This step is where you will decide, under The National Archives’ supervision, which records to keep for permanent preservation and which records you can delete. We ask you to follow the principle/philosophy of ‘macro-appraisal and selection’ – that is, not appraising and selecting all the records, one by one, but at a macro-level, for efficiency and scalability purposes.
To do this the following stages should be followed:
- Think and locate
Identify a collection of born-digital information to be appraised for historical value. The scope can be identified by: date, system (EDRM vs. shared drive), function, project, format. Based in this, research and analyse the collection to inform appraisal and selection decisions, looking at: past paper transfers, key events, function, administrative history, structure, format, age of information within scope.
- Check and do
Submit your selection criteria to your Information Management Consultant at The National Archives for consultation; this will be validated at the Records Decision Panel if necessary. Once confirmed, interrogate your scoped collection to identify information that meets the agreed selection criteria. Methods could include in-built search, metadata, file plan, creator.
- Agree with The National Archives
An agreement should be reached with The National Archives regarding the final appraisal and selection report and methodology. Using DROID, a free software developed by The National Archives, you will need to create the DROID CSV export listing all the records to be transferred as well as a separate DROID CSV export listing all the records to be disposed of.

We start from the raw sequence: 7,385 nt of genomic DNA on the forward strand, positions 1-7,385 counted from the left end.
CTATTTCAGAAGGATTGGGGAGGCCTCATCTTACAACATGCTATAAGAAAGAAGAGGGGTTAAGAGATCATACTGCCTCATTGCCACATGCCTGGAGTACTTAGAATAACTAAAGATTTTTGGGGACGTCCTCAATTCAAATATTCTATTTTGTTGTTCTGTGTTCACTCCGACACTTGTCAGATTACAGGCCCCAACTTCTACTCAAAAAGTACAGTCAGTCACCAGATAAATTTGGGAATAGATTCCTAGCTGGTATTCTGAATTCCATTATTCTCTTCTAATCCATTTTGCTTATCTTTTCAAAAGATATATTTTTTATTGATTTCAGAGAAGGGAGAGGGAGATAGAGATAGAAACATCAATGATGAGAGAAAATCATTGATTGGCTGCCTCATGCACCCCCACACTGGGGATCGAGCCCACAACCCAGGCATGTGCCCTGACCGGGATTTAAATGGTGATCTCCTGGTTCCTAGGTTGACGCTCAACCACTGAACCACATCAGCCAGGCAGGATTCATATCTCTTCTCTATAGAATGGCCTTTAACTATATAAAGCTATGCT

Here are some useful tips to get started.
When thinking about your collection:
- consult your Operational Selection Policies and Information Asset Register
- think about what you typically transferred in the paper environment
- think about particular functions/events
- research your administrative history (you can use the Civil Service Yearbook) – context is key
- gain an understanding of your organisation at a high-level by identifying:
- location, such as EDRM systems, online/offline systems
- formats, usually working file formats, but also data sets
- dates – dates last modified, date of creation
- hybrid collections (paper and digital)
- exact duplicates (this will reduce the amount of information you will have to review: on average there is 40% duplication in the digital environment)
The following resources can help you at this stage:
- DROID is an open-source software developed by The National Archives and is free to download from our website
- DROID stands for Digital Record Object IDentifier. It is an automatic tool that identifies the file formats, the sizes of the files, their last modified dates, the checksums (an alphanumerical string of characters unique for each records – if two records are exactly identical, the checksums will be the same), along with other information
- DROID is a mandatory software required for the digital transfer process. Even if you use different software that has similar capabilities you will still need to download DROID because a DROID CSV export is required at the end of steps 1 and 2 (Appraisal and selection), before you can proceed
- If you have any questions, or are in need of any assistance, contact your Digital Transfer Adviser